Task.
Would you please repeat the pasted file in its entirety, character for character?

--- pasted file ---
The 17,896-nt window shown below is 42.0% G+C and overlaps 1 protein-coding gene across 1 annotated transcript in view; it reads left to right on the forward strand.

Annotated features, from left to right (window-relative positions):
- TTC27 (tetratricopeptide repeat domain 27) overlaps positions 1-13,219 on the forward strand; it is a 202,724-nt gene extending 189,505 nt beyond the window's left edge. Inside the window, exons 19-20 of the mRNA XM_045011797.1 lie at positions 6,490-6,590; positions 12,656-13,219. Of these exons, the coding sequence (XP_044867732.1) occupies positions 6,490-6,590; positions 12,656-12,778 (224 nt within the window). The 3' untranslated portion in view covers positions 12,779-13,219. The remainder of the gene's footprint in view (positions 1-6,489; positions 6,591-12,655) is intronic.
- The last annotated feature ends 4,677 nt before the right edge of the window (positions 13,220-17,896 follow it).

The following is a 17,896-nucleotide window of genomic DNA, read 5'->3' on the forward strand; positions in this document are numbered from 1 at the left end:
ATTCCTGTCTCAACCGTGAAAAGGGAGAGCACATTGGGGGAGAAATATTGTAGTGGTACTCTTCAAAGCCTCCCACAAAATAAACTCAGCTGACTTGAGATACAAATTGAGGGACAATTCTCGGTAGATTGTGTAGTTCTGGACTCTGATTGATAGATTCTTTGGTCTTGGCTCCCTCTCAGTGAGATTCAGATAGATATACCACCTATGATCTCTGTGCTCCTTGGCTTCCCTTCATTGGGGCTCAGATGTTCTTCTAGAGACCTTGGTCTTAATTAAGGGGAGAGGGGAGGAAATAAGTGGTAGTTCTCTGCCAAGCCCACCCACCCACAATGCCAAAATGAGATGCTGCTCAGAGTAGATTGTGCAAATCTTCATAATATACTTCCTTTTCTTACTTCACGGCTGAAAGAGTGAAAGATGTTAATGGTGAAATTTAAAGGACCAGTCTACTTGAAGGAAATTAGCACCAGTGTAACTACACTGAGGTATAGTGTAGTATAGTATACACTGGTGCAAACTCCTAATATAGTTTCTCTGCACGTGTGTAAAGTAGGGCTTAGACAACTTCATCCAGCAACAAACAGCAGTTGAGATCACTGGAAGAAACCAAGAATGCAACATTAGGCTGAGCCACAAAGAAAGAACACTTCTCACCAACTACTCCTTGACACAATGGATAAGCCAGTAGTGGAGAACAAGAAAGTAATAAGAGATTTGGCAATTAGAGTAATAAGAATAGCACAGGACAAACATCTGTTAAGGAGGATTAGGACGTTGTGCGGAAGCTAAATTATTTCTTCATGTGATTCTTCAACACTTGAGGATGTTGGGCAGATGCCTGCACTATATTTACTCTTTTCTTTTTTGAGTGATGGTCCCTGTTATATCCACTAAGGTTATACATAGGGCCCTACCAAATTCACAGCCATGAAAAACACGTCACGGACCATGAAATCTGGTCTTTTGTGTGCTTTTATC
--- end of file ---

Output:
The 17,896-nt window shown below is 42.0% G+C and overlaps 1 protein-coding gene across 1 annotated transcript in view; it reads left to right on the forward strand.

Annotated features, from left to right (window-relative positions):
- TTC27 (tetratricopeptide repeat domain 27) overlaps positions 1-13,219 on the forward strand; it is a 202,724-nt gene extending 189,505 nt beyond the window's left edge. Inside the window, exons 19-20 of the mRNA XM_045011797.1 lie at positions 6,490-6,590; positions 12,656-13,219. Of these exons, the coding sequence (XP_044867732.1) occupies positions 6,490-6,590; positions 12,656-12,778 (224 nt within the window). The 3' untranslated portion in view covers positions 12,779-13,219. The remainder of the gene's footprint in view (positions 1-6,489; positions 6,591-12,655) is intronic.
- The last annotated feature ends 4,677 nt before the right edge of the window (positions 13,220-17,896 follow it).

The following is a 17,896-nucleotide window of genomic DNA, read 5'->3' on the forward strand; positions in this document are numbered from 1 at the left end:
ATTCCTGTCTCAACCGTGAAAAGGGAGAGCACATTGGGGGAGAAATATTGTAGTGGTACTCTTCAAAGCCTCCCACAAAATAAACTCAGCTGACTTGAGATACAAATTGAGGGACAATTCTCGGTAGATTGTGTAGTTCTGGACTCTGATTGATAGATTCTTTGGTCTTGGCTCCCTCTCAGTGAGATTCAGATAGATATACCACCTATGATCTCTGTGCTCCTTGGCTTCCCTTCATTGGGGCTCAGATGTTCTTCTAGAGACCTTGGTCTTAATTAAGGGGAGAGGGGAGGAAATAAGTGGTAGTTCTCTGCCAAGCCCACCCACCCACAATGCCAAAATGAGATGCTGCTCAGAGTAGATTGTGCAAATCTTCATAATATACTTCCTTTTCTTACTTCACGGCTGAAAGAGTGAAAGATGTTAATGGTGAAATTTAAAGGACCAGTCTACTTGAAGGAAATTAGCACCAGTGTAACTACACTGAGGTATAGTGTAGTATAGTATACACTGGTGCAAACTCCTAATATAGTTTCTCTGCACGTGTGTAAAGTAGGGCTTAGACAACTTCATCCAGCAACAAACAGCAGTTGAGATCACTGGAAGAAACCAAGAATGCAACATTAGGCTGAGCCACAAAGAAAGAACACTTCTCACCAACTACTCCTTGACACAATGGATAAGCCAGTAGTGGAGAACAAGAAAGTAATAAGAGATTTGGCAATTAGAGTAATAAGAATAGCACAGGACAAACATCTGTTAAGGAGGATTAGGACGTTGTGCGGAAGCTAAATTATTTCTTCATGTGATTCTTCAACACTTGAGGATGTTGGGCAGATGCCTGCACTATATTTACTCTTTTCTTTTTTGAGTGATGGTCCCTGTTATATCCACTAAGGTTATACATAGGGCCCTACCAAATTCACAGCCATGAAAAACACGTCACGGACCATGAAATCTGGTCTTTTGTGTGCTTTTATC